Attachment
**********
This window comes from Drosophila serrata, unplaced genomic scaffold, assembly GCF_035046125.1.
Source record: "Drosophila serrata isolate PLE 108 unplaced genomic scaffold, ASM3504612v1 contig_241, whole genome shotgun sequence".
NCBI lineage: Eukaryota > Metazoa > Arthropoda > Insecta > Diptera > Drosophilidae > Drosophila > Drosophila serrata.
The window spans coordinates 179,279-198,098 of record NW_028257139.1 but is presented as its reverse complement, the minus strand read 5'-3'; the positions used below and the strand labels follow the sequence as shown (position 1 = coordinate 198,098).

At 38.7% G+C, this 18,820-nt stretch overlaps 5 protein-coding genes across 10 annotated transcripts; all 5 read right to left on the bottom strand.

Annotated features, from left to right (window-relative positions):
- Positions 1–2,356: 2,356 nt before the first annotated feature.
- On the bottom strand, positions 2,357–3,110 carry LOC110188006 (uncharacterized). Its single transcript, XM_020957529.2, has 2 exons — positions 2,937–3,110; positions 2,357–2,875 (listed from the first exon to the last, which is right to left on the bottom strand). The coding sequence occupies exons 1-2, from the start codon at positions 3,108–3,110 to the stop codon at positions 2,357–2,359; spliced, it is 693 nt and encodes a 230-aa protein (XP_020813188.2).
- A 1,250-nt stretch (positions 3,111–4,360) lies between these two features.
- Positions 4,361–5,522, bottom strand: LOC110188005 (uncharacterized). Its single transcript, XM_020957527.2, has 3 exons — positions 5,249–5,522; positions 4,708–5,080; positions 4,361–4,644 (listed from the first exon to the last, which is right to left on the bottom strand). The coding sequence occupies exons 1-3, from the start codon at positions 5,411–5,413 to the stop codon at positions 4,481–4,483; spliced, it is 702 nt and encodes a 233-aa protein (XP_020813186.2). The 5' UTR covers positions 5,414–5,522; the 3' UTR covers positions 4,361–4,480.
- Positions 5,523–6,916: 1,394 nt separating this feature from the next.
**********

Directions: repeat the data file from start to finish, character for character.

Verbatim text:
This window comes from Drosophila serrata, unplaced genomic scaffold, assembly GCF_035046125.1.
Source record: "Drosophila serrata isolate PLE 108 unplaced genomic scaffold, ASM3504612v1 contig_241, whole genome shotgun sequence".
NCBI lineage: Eukaryota > Metazoa > Arthropoda > Insecta > Diptera > Drosophilidae > Drosophila > Drosophila serrata.
The window spans coordinates 179,279-198,098 of record NW_028257139.1 but is presented as its reverse complement, the minus strand read 5'-3'; the positions used below and the strand labels follow the sequence as shown (position 1 = coordinate 198,098).

At 38.7% G+C, this 18,820-nt stretch overlaps 5 protein-coding genes across 10 annotated transcripts; all 5 read right to left on the bottom strand.

Annotated features, from left to right (window-relative positions):
- Positions 1–2,356: 2,356 nt before the first annotated feature.
- On the bottom strand, positions 2,357–3,110 carry LOC110188006 (uncharacterized). Its single transcript, XM_020957529.2, has 2 exons — positions 2,937–3,110; positions 2,357–2,875 (listed from the first exon to the last, which is right to left on the bottom strand). The coding sequence occupies exons 1-2, from the start codon at positions 3,108–3,110 to the stop codon at positions 2,357–2,359; spliced, it is 693 nt and encodes a 230-aa protein (XP_020813188.2).
- A 1,250-nt stretch (positions 3,111–4,360) lies between these two features.
- Positions 4,361–5,522, bottom strand: LOC110188005 (uncharacterized). Its single transcript, XM_020957527.2, has 3 exons — positions 5,249–5,522; positions 4,708–5,080; positions 4,361–4,644 (listed from the first exon to the last, which is right to left on the bottom strand). The coding sequence occupies exons 1-3, from the start codon at positions 5,411–5,413 to the stop codon at positions 4,481–4,483; spliced, it is 702 nt and encodes a 233-aa protein (XP_020813186.2). The 5' UTR covers positions 5,414–5,522; the 3' UTR covers positions 4,361–4,480.
- Positions 5,523–6,916: 1,394 nt separating this feature from the next.